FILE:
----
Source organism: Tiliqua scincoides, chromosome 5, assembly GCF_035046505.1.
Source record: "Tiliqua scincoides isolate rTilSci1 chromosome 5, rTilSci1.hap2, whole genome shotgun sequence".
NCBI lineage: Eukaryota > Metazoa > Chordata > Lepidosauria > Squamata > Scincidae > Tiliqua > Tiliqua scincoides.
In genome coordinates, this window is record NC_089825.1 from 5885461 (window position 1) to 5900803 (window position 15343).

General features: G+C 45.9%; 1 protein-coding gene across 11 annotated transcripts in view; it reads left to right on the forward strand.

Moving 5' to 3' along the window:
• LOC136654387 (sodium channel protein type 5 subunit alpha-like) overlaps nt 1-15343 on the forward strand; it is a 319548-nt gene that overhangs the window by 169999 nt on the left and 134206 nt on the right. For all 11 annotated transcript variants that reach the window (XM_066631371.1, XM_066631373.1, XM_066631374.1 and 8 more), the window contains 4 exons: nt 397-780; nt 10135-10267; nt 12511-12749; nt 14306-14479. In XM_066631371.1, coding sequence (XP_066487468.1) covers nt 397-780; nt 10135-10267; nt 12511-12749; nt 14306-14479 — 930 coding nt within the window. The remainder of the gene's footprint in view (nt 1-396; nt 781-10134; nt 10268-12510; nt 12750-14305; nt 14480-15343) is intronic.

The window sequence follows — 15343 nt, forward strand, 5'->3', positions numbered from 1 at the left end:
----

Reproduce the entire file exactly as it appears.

Source organism: Tiliqua scincoides, chromosome 5, assembly GCF_035046505.1.
Source record: "Tiliqua scincoides isolate rTilSci1 chromosome 5, rTilSci1.hap2, whole genome shotgun sequence".
NCBI lineage: Eukaryota > Metazoa > Chordata > Lepidosauria > Squamata > Scincidae > Tiliqua > Tiliqua scincoides.
In genome coordinates, this window is record NC_089825.1 from 5885461 (window position 1) to 5900803 (window position 15343).

General features: G+C 45.9%; 1 protein-coding gene across 11 annotated transcripts in view; it reads left to right on the forward strand.

Moving 5' to 3' along the window:
• LOC136654387 (sodium channel protein type 5 subunit alpha-like) overlaps nt 1-15343 on the forward strand; it is a 319548-nt gene that overhangs the window by 169999 nt on the left and 134206 nt on the right. For all 11 annotated transcript variants that reach the window (XM_066631371.1, XM_066631373.1, XM_066631374.1 and 8 more), the window contains 4 exons: nt 397-780; nt 10135-10267; nt 12511-12749; nt 14306-14479. In XM_066631371.1, coding sequence (XP_066487468.1) covers nt 397-780; nt 10135-10267; nt 12511-12749; nt 14306-14479 — 930 coding nt within the window. The remainder of the gene's footprint in view (nt 1-396; nt 781-10134; nt 10268-12510; nt 12750-14305; nt 14480-15343) is intronic.

The window sequence follows — 15343 nt, forward strand, 5'->3', positions numbered from 1 at the left end: